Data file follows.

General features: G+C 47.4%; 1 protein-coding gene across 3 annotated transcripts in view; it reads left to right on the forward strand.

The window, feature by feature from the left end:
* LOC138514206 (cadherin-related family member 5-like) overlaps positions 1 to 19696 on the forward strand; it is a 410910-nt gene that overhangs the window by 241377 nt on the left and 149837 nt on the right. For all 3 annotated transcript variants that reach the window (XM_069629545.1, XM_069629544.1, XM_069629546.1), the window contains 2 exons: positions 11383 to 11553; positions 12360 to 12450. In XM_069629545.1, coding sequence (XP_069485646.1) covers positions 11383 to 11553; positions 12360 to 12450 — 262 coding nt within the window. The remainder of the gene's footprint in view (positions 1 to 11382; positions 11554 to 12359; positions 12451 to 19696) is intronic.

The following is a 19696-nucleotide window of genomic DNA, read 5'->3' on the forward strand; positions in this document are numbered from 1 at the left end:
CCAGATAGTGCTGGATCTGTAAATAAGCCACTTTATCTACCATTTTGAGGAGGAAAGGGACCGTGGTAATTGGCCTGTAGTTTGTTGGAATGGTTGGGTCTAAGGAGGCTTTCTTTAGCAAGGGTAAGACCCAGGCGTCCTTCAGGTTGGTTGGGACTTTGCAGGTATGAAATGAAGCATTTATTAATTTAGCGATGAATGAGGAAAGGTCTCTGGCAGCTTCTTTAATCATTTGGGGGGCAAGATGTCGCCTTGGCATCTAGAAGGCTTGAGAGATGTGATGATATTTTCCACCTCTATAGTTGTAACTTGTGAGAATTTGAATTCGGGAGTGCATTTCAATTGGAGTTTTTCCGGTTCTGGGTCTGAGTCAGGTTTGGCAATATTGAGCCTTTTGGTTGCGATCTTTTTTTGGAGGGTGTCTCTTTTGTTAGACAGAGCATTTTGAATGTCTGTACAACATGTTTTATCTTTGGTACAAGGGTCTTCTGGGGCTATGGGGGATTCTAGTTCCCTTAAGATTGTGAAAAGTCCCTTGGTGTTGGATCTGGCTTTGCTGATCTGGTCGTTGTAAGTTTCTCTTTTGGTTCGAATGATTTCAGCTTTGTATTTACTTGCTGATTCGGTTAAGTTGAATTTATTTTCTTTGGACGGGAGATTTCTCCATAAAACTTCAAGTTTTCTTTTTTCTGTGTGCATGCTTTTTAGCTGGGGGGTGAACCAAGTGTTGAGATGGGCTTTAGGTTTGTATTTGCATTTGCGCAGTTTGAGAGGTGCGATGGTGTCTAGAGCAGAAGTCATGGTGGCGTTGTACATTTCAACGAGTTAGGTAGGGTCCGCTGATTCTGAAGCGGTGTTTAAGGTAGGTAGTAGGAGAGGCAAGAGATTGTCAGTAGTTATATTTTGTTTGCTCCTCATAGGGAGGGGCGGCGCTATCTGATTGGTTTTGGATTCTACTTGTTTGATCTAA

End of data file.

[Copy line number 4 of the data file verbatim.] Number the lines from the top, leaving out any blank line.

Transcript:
The following is a 19696-nucleotide window of genomic DNA, read 5'->3' on the forward strand; positions in this document are numbered from 1 at the left end: